God has blessed us with all sorts of creatures that can be our companions–all different, but also with important things in common. Like the ability to play with you; even the ability to love you. Many mammals have those qualities. And a lot of birds do, too.
We’ve got more than our usual ration of bad news, these days; but I think these birds will cheer you up.
And someday I’ll try to tell you why I’m so fond of reptiles, too.
It is said that Sargon II had a “curious bird” named Whoopsie who could sing the Assyrian national anthem; but I don’t believe it.
These birds are smart enough to interact and play with humans. And you’d swear they have a sense of humor. Betcha they do.
We had a cat named Henry. The vet said she’d never heard of naming a cat Henry. So I really had to post this video, because there’s a cat named Henry in it. Getting sung to be a bird. Our Henry would have eaten the bird.
There’s another bird here, who seems a bit jealous of all the attention the cockatiel is getting, and a black cat who doesn’t pay any attention to any of it. As for this Henry, he seems to appreciate the serenade.
This is priceless! I don’t know what it means, I can’t imagine what the bunny thinks of it–but it had me laughing out loud. A medley of movie and TV show theme tunes, performed by a cockatiel for the edification of a bunny. Except the bunny runs away before it’s over.
I think this might be the kind of thing they’re going to study at Quokka University.
Little Miss Rosycheeks isn’t about to let anyone disturb her sleeping cat. “It’s my cat, and you get your big fat human paws off him!” Now I’ve seen everything.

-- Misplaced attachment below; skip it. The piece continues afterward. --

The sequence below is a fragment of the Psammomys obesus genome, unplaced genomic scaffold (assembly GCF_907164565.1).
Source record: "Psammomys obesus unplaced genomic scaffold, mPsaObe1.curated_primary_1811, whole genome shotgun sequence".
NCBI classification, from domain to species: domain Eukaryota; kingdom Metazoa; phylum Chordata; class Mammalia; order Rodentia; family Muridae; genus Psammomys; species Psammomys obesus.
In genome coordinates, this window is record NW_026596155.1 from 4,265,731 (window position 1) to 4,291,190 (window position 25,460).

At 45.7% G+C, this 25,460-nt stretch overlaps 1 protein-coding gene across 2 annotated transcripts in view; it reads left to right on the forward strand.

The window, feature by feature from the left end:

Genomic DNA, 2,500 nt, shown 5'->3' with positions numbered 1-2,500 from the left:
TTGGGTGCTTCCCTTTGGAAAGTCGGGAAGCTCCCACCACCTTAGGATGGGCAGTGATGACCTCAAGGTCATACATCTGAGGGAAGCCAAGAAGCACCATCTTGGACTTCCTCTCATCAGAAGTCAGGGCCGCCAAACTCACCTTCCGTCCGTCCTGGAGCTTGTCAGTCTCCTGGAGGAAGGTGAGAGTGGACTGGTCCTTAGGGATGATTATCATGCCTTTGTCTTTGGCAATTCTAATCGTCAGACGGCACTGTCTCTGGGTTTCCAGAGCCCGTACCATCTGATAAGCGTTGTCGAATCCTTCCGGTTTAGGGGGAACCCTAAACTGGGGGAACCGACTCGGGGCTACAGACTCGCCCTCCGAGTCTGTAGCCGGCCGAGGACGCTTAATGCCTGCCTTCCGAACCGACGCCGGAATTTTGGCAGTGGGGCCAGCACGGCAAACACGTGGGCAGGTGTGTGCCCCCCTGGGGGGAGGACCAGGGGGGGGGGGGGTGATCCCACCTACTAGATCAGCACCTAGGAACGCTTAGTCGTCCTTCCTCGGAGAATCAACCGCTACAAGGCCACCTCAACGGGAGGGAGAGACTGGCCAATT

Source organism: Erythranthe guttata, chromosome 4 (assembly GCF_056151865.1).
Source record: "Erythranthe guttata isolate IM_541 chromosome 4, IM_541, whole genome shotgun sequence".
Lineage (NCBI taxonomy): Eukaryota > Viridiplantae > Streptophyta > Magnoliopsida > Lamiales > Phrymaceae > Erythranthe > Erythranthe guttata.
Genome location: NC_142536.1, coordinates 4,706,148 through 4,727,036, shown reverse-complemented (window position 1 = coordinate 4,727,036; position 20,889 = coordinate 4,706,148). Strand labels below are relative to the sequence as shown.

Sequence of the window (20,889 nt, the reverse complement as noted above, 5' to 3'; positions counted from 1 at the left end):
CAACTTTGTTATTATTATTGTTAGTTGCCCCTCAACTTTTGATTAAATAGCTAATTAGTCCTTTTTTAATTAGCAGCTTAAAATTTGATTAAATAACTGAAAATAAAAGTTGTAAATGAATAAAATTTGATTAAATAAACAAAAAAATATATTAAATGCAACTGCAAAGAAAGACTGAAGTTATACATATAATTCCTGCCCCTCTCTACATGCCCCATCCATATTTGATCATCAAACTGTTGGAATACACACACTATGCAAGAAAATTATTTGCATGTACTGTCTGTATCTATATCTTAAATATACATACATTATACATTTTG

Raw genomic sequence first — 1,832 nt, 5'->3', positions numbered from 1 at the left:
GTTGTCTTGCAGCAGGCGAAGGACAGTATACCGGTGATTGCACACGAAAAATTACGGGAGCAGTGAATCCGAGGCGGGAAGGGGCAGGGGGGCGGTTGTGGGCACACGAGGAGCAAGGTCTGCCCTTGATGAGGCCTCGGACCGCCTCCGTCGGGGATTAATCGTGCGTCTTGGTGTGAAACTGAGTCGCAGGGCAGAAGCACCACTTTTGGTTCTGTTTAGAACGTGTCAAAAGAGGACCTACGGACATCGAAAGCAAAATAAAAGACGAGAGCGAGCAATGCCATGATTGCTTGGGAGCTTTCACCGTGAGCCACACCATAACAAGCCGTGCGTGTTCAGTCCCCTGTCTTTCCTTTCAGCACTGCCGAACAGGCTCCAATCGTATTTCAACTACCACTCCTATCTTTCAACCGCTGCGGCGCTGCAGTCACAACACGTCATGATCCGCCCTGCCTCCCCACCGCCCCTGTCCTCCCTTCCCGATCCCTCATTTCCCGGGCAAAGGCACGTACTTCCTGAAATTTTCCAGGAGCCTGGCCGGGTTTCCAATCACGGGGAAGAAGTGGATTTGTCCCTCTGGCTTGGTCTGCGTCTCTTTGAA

Robbie has just jumped onto the windowsill and scared off a whole flock of doves. It’s going to take a while for Birds Loving Cats to get popular.
This strikes me as very strange. The cat is trying to take a nap; the bird is trying to get him up. Parrots or parakeets might do this–but a dove? Why is this dove so totally unafraid of this cat? Why doesn’t the cat harm the bird? Honk if you can explain what’s going on here.
I’m sure some of you are wondering about that long-legged bird that was stomping the rubber snake. Well, that’s a secretary bird; and in the wild, that’s what they do. Stomp snakes. And then eat them. Somehow they don’t get bitten. Their natural habitat is the grasslands of Africa.
I enjoyed the dancing cockatoo who couldn’t get his partner to dance with him.
There are humans stationed nearby to prevent mayhem. But really, how hard would it be for the dog to chomp down on the parakeet before anyone could prevent it? And why does the parakeet appear to be completely unconcerned for anything like that to happen?
Have hours of fun trying to get inside animals’ heads and understand their interactions. So much more complicated than you’d think!
Parrots are very, very intelligent and very sociable, too. But how do the birds in these videos know the cats won’t hurt them–even when they purposely try to tease the cats? And then there’s the cockatoo teaching himself to play the guitar. If this can ever be done without hands, a bird will do it.
That last video was very short, so here’s another one. Stay with it, and you’ll see something surprising–a cockatiel protecting a cat who’s having a nap.
The birds in these videos show absolutely no fear of the cats, so they must know, maybe from experience, that the cats won’t hurt them. They could, but they don’t. I call that intelligent animals successfully adapting to life in an environment designed by and for humans.
Trust me, they’re a lot smarter than we give them credit for.